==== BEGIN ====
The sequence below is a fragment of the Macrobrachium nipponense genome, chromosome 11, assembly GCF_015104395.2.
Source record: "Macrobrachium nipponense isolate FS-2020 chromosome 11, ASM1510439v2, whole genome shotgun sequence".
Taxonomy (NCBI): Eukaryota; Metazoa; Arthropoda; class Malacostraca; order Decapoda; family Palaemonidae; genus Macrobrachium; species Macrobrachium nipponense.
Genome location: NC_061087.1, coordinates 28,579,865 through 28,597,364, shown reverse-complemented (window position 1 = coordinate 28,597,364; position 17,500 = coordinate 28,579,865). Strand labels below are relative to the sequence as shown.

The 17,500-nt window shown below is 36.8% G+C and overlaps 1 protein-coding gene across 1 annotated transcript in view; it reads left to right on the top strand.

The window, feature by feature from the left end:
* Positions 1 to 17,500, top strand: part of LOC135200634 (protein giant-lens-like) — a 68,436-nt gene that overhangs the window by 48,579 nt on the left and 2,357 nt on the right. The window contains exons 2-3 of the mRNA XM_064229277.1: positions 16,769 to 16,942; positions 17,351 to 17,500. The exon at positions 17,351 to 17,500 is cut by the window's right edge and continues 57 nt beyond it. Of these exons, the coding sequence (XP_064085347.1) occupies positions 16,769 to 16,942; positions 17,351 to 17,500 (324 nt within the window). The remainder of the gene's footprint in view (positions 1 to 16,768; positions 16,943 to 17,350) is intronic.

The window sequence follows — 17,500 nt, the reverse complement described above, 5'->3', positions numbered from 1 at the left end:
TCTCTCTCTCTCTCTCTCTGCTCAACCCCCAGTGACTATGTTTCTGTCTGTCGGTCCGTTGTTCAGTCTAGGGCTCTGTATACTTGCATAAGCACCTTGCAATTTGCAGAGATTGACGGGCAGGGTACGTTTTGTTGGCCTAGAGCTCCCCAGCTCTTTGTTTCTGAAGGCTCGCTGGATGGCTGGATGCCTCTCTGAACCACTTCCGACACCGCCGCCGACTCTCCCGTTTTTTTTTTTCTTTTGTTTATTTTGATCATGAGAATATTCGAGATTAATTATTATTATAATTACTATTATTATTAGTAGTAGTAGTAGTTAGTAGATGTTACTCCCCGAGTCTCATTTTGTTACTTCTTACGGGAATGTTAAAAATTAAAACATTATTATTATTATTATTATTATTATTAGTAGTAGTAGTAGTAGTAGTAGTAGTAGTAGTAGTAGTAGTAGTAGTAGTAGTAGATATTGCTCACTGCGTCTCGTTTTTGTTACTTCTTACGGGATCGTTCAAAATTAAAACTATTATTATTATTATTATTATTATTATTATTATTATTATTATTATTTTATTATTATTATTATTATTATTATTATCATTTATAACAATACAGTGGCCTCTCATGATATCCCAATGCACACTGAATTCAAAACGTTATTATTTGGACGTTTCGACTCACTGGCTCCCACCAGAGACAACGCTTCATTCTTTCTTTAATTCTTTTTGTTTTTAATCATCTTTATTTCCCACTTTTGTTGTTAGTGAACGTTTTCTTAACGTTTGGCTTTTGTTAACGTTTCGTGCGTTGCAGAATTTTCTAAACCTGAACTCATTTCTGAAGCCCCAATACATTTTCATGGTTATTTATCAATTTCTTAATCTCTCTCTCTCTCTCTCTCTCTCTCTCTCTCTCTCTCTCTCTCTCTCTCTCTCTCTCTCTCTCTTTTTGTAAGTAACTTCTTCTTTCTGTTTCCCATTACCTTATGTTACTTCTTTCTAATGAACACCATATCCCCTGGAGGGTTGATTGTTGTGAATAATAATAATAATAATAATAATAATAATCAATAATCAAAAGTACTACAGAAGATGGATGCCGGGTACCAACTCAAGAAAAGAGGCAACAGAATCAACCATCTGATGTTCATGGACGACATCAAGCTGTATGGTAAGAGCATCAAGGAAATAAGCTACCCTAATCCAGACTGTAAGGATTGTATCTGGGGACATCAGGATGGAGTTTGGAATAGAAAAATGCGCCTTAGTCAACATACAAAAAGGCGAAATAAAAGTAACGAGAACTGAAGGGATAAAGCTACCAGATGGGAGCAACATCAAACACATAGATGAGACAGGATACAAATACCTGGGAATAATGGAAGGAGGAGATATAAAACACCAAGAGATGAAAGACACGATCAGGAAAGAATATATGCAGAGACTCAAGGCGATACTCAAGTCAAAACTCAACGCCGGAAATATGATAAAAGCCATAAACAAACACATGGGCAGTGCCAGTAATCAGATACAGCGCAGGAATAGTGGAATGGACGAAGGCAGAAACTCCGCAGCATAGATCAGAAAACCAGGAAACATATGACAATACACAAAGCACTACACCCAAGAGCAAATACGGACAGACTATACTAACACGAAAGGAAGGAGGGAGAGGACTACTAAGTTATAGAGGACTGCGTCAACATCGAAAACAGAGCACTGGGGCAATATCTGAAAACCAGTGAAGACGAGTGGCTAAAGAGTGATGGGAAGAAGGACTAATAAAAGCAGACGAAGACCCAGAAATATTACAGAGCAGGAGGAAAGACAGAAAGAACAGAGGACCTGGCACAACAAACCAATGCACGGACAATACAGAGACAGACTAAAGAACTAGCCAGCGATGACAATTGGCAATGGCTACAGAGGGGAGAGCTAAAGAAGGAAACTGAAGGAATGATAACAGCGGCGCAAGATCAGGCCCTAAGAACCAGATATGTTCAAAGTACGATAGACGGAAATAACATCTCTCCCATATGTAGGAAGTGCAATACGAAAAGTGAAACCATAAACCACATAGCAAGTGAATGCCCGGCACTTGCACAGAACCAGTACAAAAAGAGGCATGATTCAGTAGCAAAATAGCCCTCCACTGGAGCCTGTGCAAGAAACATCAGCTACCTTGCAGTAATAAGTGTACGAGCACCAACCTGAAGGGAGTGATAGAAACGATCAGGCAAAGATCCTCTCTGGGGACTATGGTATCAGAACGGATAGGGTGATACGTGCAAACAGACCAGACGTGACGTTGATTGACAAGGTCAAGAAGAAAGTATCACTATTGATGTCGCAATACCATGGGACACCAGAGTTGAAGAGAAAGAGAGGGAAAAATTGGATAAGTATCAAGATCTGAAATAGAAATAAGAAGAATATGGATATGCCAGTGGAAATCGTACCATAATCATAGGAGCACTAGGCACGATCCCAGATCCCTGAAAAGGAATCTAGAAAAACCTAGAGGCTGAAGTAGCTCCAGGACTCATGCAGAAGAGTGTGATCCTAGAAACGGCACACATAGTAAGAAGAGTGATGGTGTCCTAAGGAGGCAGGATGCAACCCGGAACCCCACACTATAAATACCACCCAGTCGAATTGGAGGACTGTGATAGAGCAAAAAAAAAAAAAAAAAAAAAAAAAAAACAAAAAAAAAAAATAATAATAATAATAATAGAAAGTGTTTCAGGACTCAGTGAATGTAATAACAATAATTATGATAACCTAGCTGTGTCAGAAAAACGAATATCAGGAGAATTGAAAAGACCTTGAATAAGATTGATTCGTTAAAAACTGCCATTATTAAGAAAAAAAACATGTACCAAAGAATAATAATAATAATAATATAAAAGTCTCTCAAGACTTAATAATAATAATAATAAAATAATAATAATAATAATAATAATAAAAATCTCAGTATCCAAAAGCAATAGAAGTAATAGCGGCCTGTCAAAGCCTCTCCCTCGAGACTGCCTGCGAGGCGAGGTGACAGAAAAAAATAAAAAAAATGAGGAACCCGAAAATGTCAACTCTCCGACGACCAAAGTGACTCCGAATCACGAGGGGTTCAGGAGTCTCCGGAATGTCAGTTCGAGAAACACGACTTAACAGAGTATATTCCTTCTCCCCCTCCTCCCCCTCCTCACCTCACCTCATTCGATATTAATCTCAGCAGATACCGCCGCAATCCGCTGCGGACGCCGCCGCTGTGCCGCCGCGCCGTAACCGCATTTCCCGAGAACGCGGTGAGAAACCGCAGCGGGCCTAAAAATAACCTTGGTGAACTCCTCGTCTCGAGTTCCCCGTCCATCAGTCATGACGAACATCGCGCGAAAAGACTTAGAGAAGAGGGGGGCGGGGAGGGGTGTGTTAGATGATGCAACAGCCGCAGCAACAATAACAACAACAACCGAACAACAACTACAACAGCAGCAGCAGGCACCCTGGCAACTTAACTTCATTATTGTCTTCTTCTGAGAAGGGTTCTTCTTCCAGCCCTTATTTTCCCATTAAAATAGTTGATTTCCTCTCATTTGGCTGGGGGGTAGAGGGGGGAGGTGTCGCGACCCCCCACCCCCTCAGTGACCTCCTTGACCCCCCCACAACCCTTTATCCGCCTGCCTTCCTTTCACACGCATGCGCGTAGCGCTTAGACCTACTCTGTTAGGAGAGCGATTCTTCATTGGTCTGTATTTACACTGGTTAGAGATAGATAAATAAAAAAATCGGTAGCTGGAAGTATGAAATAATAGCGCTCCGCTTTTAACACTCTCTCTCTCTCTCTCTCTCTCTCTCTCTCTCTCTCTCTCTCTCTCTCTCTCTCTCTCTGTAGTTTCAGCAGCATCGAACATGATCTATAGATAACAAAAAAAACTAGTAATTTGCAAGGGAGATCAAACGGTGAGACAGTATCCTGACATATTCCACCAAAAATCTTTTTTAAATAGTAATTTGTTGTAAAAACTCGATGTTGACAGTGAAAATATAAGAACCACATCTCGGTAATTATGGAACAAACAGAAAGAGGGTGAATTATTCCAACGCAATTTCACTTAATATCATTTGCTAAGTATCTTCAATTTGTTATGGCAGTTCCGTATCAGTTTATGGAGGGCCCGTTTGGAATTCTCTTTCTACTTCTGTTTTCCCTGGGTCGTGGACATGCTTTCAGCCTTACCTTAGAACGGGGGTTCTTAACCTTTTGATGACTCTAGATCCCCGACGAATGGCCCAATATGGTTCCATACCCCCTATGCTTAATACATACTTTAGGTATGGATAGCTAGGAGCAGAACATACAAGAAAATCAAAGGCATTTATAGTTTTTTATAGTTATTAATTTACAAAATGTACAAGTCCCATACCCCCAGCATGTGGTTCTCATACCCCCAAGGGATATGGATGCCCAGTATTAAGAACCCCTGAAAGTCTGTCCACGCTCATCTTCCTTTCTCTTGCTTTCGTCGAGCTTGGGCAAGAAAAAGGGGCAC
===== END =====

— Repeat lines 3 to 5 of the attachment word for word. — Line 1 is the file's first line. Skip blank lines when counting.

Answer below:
Taxonomy (NCBI): Eukaryota; Metazoa; Arthropoda; class Malacostraca; order Decapoda; family Palaemonidae; genus Macrobrachium; species Macrobrachium nipponense.
Genome location: NC_061087.1, coordinates 28,579,865 through 28,597,364, shown reverse-complemented (window position 1 = coordinate 28,597,364; position 17,500 = coordinate 28,579,865). Strand labels below are relative to the sequence as shown.

The 17,500-nt window shown below is 36.8% G+C and overlaps 1 protein-coding gene across 1 annotated transcript in view; it reads left to right on the top strand.